A Rose for Emily: Plot Summary 9

Topics: Death, Interpersonal relationship, Life Pages: 3 (915 words) Published: November 19, 2006
Very often in literature, authors will use many techniques to show the chosen theme of the story. In "A Rose for Emily", by William Faulkner, he uses the element of setting to help explain his ideas and the necrophilia of the main character. The term "necrophilia" is described by wikipedia.com as "an inordinate desire to control another person, usually in the context of a romantic or interpersonal relationship; the accusation is that the person is so interpersonally controlling as to be better-suited to have relationships with non-responsive people, such as the dead." The setting of the story helps the reader to understand how the atmosphere of her society and the oppression of her father causes Emily to act as she does.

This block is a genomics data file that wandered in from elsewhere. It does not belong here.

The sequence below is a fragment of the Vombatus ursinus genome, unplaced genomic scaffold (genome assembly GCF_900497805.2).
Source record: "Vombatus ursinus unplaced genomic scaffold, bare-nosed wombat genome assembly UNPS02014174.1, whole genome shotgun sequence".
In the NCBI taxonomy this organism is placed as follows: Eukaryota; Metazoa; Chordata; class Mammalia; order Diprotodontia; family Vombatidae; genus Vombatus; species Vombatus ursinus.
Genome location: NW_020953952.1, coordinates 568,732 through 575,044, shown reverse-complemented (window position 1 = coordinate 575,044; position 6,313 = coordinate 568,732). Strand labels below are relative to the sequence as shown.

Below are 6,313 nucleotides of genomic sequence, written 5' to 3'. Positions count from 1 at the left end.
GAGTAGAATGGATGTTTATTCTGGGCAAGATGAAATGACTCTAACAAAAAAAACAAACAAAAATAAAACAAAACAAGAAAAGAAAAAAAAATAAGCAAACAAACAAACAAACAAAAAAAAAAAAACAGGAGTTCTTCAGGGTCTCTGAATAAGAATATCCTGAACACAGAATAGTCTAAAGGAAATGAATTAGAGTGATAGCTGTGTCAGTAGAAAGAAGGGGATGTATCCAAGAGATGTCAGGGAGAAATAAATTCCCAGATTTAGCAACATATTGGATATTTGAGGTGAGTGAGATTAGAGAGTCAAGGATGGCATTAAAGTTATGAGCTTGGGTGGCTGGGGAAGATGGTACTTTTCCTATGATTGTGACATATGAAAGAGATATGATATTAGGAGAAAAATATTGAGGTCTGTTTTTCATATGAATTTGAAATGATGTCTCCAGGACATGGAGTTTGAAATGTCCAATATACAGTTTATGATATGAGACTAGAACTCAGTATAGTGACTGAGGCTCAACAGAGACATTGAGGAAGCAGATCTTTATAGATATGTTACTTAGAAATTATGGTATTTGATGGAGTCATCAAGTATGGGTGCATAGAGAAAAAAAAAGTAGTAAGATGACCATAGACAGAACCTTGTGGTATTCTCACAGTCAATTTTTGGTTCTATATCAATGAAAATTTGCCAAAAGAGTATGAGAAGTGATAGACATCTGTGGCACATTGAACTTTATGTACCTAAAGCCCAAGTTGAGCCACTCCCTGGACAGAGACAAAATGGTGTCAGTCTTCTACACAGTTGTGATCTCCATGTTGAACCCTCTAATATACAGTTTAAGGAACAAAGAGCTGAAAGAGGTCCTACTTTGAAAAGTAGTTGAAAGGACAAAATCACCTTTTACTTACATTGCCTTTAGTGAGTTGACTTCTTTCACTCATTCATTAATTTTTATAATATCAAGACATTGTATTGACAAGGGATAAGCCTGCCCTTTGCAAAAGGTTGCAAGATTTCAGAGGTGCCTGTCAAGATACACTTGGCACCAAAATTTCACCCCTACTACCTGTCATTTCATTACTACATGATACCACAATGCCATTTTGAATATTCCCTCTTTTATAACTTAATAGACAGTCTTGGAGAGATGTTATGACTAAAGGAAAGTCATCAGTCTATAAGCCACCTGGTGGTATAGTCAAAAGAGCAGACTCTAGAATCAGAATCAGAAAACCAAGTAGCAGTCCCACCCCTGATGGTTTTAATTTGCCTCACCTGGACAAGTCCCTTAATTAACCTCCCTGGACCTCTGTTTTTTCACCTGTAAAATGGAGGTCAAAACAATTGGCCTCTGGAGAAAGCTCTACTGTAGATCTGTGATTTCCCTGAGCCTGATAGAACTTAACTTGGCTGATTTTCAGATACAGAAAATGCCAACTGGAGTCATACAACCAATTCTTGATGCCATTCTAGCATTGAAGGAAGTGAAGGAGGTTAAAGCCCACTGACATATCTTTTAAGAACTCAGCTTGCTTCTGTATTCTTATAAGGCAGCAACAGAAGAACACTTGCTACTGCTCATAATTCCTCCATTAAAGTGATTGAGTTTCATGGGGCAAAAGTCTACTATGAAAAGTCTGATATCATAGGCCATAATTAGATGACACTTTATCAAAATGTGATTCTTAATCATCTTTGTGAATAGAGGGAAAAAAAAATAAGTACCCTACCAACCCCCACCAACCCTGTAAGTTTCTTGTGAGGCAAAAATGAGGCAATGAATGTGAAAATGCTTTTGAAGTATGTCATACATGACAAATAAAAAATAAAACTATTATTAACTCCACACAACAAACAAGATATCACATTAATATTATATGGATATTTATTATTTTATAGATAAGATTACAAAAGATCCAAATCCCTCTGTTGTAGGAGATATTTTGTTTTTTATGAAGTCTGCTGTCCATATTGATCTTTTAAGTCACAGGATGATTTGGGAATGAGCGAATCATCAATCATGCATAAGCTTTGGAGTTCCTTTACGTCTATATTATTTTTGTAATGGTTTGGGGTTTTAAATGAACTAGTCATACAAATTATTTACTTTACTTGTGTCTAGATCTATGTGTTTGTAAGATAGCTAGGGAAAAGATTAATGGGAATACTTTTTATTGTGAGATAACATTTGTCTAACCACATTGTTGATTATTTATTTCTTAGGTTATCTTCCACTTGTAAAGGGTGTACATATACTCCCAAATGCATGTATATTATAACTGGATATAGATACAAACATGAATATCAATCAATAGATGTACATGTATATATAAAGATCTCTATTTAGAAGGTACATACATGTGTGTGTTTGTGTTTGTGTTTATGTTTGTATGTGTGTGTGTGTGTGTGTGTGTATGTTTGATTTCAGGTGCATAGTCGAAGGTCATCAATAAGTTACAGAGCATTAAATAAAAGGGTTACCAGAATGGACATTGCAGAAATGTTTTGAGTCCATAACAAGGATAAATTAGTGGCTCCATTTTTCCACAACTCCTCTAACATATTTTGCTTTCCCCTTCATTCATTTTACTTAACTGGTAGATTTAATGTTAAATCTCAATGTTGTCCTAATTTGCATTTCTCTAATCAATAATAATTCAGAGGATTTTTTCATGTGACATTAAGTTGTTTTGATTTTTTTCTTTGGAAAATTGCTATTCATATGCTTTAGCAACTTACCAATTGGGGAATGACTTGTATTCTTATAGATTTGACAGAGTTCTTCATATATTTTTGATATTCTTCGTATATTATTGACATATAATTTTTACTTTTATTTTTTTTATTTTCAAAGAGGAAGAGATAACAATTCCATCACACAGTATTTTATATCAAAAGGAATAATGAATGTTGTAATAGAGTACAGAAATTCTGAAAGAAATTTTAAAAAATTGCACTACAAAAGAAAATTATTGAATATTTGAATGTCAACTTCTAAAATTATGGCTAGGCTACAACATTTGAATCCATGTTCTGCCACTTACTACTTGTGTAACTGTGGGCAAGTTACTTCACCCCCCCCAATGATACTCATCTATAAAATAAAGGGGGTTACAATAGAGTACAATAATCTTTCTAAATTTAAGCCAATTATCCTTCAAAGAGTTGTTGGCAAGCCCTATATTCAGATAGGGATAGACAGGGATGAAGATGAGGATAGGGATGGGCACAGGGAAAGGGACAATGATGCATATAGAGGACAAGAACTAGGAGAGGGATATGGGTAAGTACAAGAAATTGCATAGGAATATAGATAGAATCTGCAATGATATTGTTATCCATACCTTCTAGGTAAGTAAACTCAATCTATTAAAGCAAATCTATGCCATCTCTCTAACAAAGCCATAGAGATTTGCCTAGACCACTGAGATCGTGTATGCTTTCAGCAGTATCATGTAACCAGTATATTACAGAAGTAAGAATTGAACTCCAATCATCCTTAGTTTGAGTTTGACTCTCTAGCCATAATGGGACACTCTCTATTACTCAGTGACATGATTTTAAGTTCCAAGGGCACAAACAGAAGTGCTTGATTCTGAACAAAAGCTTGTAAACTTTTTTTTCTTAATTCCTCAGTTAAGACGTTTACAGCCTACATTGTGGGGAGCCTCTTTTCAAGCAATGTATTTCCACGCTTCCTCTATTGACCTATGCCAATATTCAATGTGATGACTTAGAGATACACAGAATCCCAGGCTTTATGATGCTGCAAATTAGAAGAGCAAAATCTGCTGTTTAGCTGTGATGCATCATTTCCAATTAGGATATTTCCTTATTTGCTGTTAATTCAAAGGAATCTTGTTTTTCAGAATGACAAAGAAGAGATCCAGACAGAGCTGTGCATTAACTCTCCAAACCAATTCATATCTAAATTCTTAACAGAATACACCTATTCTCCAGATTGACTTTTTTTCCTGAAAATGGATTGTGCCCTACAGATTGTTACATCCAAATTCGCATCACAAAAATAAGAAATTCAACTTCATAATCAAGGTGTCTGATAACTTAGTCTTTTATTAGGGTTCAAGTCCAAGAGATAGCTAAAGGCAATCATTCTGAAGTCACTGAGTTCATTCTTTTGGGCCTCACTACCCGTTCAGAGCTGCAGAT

The setting of the story takes place in the South over a time span of about forty years. The story is structured into the two stages of past and present. We see the character of Emily shortly before her death; an aristocratic world that exists only in her mind is evident in the passage where she refuses to pay her taxes. Emily states " I have no taxes in Jefferson" under the impression that her father had loaned the city money, which in fact was a lie formed by a man of the town to preserve Miss Emily's aristocratic status when her fortune was lost. Shortly afterwards we are backtracked to foreshadowing of the unfolding events by visiting an incident in the past. Emily's neighbors are bothered by an unpleasant smell coming from her house and go to a judge to complain about it. In this part of the story, we see the type of proper southern society Emily is in when the judge says "would you accuse a lady to her face of smelling bad?". We see that the Southern influence greatly affects Emily's personality and decisions. The people around her are constantly upholding her to a certain standard and expect things from her. Emily's status is brought into question when she begins to date Homer Barron, a northern day laborer. Faulkner writes, "then some...
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